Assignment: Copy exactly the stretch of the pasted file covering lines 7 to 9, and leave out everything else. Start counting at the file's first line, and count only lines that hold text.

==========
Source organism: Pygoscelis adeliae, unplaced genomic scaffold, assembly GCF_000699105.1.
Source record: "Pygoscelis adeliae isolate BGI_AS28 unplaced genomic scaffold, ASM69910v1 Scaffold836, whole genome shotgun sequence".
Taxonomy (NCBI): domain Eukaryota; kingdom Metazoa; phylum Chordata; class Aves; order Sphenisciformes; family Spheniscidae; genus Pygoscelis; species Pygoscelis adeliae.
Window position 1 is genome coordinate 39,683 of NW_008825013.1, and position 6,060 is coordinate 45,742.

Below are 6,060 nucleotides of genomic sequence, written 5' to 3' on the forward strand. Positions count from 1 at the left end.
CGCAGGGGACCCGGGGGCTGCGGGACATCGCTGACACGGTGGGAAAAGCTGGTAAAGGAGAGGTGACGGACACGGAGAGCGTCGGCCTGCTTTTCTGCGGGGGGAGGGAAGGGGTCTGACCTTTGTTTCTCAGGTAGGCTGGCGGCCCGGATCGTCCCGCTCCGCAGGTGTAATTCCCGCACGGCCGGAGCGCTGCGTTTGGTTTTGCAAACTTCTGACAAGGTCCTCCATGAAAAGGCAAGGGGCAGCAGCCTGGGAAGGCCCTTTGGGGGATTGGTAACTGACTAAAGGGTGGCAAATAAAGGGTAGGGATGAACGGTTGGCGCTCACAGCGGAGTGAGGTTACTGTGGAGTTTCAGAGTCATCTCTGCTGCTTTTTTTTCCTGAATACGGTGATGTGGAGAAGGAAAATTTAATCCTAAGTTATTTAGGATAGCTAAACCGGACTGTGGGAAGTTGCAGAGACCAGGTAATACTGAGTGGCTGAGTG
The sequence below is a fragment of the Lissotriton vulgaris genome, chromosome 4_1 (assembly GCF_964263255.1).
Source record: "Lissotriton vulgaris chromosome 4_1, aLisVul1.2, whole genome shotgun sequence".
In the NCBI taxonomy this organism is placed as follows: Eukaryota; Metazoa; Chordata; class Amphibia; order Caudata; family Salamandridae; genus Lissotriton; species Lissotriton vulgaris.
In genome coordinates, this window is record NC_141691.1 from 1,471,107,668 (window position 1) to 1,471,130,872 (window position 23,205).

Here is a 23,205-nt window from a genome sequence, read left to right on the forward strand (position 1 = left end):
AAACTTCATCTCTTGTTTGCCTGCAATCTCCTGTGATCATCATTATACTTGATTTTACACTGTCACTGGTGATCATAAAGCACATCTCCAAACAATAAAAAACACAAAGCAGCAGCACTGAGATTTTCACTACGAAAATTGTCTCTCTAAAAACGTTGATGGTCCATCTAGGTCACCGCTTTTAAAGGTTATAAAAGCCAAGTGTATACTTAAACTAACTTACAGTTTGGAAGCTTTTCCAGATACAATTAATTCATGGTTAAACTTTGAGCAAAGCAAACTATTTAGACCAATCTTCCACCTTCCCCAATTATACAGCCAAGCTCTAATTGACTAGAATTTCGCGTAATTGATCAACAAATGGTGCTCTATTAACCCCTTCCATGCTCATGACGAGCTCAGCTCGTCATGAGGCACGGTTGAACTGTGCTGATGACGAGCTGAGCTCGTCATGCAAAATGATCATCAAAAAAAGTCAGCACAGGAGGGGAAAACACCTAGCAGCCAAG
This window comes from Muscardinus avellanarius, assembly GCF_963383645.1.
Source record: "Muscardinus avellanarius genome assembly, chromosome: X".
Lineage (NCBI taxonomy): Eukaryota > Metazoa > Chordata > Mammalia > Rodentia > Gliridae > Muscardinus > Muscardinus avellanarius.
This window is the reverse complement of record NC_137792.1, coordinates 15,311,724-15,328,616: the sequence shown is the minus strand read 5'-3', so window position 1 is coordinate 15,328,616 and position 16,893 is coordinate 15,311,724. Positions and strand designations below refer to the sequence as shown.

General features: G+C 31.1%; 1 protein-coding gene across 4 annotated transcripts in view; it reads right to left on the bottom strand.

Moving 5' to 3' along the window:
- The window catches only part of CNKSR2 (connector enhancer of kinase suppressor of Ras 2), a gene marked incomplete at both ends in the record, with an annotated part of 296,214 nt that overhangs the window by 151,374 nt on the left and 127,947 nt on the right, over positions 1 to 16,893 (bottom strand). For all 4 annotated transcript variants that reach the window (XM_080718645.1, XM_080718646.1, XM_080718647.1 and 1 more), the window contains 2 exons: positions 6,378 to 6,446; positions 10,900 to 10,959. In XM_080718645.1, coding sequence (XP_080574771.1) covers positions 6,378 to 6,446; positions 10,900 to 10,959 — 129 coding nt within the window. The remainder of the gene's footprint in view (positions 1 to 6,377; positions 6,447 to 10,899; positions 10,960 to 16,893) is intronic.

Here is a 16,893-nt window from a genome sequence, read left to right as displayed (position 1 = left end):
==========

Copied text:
The sequence below is a fragment of the Lissotriton vulgaris genome, chromosome 4_1 (assembly GCF_964263255.1).
Source record: "Lissotriton vulgaris chromosome 4_1, aLisVul1.2, whole genome shotgun sequence".
In the NCBI taxonomy this organism is placed as follows: Eukaryota; Metazoa; Chordata; class Amphibia; order Caudata; family Salamandridae; genus Lissotriton; species Lissotriton vulgaris.